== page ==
Being on staff at a record label's studio gave us engineers an interesting look at the music business. New artists being gambled on by the decision makers down in A & R (artists and repertoire dept.) would get sent to the studios to make a demo recording, or a first single. Other times an engineer would be handed a tape to remix or edit.
Sometimes, when especially interested in an act, an executive might actually show up at a new artist's early sessions. Sometimes a new act would already have a producer attached. But often, these new kids were on their own. And so an interesting challenge for the engineers: how can we make this raw material into something sellable-- primarily to the decision makers at the label, and then, potentially, to the outside world? Thus engineers got to be a bit more creative, sort of almost like real producers.
One morning in June I was handed a little reel of tape -- a song by a newly signed artist. I was told that it was too long at 5 minutes plus. The radio would never play anything that long. Cut it down to 3 minutes, please! Oh, and do so before your one o'clock session, ok?
Wow, another interesting challenge. Yeah it's too long, ok, but where to cut? There's a ton of exposition in the lyrics about Major Tom's flight that I didn't want to lose, and not many repeated sections that could be left out. The "chorus" ( about sitting in a tin can), feeling more like a bridge, repeats, with some variation, at the end. With that gone, we are 15 seconds shorter, great! The thing was still almost 5 minutes long. I made a new ending— fading out on the repeated section, "Can you hear me Major Tom?". Bit of unresolved suspense there.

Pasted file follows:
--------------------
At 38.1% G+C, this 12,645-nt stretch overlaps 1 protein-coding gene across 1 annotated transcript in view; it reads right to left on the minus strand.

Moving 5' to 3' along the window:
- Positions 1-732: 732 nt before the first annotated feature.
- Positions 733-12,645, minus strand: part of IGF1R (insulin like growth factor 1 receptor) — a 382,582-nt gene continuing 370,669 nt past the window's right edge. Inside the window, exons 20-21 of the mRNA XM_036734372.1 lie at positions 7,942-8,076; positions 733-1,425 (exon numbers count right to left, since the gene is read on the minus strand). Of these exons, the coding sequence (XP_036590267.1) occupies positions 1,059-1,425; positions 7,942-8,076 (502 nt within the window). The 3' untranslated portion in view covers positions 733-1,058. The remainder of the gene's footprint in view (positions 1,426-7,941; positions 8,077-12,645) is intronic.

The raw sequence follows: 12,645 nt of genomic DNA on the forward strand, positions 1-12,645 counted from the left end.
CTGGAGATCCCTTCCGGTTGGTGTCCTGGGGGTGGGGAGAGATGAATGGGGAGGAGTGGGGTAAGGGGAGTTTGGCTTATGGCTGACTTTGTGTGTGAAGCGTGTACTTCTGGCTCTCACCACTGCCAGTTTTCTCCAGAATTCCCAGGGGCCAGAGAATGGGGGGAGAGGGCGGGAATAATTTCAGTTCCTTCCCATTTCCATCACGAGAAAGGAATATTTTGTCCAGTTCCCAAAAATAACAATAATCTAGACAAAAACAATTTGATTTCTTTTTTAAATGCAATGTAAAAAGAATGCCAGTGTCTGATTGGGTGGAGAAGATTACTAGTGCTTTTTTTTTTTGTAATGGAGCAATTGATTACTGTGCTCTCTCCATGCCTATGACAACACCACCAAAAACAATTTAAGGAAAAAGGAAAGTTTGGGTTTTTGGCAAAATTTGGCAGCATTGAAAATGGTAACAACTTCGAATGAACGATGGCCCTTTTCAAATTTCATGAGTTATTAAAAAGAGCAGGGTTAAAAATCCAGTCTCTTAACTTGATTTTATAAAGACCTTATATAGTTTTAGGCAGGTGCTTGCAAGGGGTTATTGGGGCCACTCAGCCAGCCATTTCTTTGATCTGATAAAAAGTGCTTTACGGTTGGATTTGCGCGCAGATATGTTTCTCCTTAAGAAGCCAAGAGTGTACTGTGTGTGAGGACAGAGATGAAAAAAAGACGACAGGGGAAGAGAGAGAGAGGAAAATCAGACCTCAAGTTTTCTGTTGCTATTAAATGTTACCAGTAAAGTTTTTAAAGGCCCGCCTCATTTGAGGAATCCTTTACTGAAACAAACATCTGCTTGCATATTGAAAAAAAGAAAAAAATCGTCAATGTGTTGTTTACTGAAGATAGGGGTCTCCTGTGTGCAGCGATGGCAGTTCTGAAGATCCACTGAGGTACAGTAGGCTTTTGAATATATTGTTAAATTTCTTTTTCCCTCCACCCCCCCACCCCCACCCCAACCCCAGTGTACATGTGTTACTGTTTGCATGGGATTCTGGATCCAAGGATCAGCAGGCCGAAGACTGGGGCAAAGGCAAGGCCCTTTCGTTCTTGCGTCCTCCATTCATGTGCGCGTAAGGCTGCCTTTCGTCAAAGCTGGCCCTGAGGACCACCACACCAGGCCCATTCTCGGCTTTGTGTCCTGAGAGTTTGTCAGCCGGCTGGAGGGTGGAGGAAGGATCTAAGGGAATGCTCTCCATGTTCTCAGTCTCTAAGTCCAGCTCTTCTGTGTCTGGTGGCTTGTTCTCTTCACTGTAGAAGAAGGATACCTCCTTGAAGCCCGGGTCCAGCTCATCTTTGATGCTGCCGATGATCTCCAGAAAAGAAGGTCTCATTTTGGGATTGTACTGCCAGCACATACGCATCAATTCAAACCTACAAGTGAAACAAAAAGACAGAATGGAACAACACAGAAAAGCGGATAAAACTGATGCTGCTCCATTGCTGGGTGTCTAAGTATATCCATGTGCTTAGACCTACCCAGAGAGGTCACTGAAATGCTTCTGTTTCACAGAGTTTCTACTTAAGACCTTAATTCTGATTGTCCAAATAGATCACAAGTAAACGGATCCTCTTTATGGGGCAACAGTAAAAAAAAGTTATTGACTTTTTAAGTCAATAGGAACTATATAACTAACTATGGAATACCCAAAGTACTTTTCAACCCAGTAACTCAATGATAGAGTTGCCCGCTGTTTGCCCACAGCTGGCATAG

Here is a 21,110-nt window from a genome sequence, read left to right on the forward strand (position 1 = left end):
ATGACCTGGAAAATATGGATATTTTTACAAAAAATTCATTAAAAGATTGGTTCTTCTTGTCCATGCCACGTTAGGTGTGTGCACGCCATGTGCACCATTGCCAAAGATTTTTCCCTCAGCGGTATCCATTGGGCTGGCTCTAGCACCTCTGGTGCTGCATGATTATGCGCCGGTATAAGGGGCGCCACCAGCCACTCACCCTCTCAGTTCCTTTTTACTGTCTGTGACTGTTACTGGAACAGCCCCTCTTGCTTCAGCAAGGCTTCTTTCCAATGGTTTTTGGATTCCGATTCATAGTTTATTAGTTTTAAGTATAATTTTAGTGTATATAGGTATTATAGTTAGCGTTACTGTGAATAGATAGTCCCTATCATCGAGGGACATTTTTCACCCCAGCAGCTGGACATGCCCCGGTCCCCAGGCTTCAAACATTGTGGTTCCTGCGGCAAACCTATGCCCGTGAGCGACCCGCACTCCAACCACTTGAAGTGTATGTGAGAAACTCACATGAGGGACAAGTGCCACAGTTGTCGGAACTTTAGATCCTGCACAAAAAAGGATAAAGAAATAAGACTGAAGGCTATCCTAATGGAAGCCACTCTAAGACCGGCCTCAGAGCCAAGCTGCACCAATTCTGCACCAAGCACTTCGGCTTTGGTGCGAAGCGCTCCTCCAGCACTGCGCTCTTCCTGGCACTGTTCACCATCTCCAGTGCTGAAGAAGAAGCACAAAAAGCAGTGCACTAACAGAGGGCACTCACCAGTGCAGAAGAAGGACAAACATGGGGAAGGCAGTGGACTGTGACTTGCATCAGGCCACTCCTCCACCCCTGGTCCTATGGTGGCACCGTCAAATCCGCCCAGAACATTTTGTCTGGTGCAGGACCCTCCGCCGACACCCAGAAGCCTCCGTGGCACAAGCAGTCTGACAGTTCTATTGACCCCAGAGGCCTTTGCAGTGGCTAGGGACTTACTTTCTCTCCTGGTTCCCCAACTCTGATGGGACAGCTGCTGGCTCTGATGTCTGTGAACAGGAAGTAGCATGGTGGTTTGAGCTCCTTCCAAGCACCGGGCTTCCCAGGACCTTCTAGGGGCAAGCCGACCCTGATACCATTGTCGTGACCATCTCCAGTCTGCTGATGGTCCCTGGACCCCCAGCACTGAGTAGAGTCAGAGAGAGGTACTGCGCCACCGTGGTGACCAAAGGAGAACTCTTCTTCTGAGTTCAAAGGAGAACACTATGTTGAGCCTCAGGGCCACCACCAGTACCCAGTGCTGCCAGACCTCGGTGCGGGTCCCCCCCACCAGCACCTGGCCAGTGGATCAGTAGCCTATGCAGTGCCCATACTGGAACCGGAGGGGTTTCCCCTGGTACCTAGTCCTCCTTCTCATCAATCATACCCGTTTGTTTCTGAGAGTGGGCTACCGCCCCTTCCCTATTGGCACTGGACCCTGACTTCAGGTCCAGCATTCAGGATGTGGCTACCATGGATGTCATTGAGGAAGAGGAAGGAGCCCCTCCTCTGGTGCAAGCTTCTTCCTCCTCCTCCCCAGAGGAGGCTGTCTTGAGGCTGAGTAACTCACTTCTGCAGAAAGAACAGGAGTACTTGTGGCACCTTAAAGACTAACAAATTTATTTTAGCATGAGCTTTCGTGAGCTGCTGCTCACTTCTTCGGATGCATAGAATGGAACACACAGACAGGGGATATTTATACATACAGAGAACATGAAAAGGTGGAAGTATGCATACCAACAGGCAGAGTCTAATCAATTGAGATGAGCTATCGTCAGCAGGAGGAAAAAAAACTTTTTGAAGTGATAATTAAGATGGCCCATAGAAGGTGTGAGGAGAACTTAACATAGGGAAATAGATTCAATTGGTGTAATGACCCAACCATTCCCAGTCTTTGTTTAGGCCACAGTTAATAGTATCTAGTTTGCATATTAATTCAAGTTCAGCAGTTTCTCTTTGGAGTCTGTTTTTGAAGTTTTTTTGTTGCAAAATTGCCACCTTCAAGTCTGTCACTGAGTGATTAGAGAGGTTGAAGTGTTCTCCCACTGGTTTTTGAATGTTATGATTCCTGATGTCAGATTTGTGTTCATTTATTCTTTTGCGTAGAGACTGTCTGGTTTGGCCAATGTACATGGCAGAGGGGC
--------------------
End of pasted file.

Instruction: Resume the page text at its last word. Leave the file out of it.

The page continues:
Then I hacked away at the solos any way I could. Just shredded them, got it down to about 3 and a half minutes. I wasn't real happy with it. But there it was, David Bowie's first American single, the one still being played today.
Years later I met David at a party. I apologized for my terrible edit of Space Oddity. He laughed and said "Please don't think anything of it, really. It all came out fine."
7B : SHOP MANUAL page 2: GAZINTAS AND GAZOUTAS
Despite my dad's reluctance to explain why a pipe was male, and the thing it threaded into was female, I had no problem with the general concept. In fact my comprehension of this simple naming of parts became really important to me later in life.
Understanding the pipe and the coupler led to understanding outputs and inputs. In the studio world, this concept relates to hundreds of different electrical connections. In real life, you see it mostly on your walls, in the form of electrical outlets. The outlets on the walls are female. The plugs that fit into the outlets are male.
Now let's take the concept a step further. What is the source of the signal? What is the destination? In the case of your wall outlet, the source is the outlet, the female connector. The male connector, when it's plugged in, conveys electrical energy from the source outlet through wires that lead to a destination, something that needs that power to work. You can plug in a lamp to make light, or a drill to make holes in something, or a microwave oven to make lunch.
In the studio, male and female connections also carry electrical energy, but most of these are not the same as the energy that powers things like lights and power tools. This is electrical energy that represents sound. Most of the electricity that travels around in the studio starts with microphones. They translate the waves of sound into waves of electricity. The sound waves form a signal.
When they are carrying signals, the outlets are usually (and cryptically) called jacks. The plugs are still called plugs. The activity of plugging in audio signals is called patching.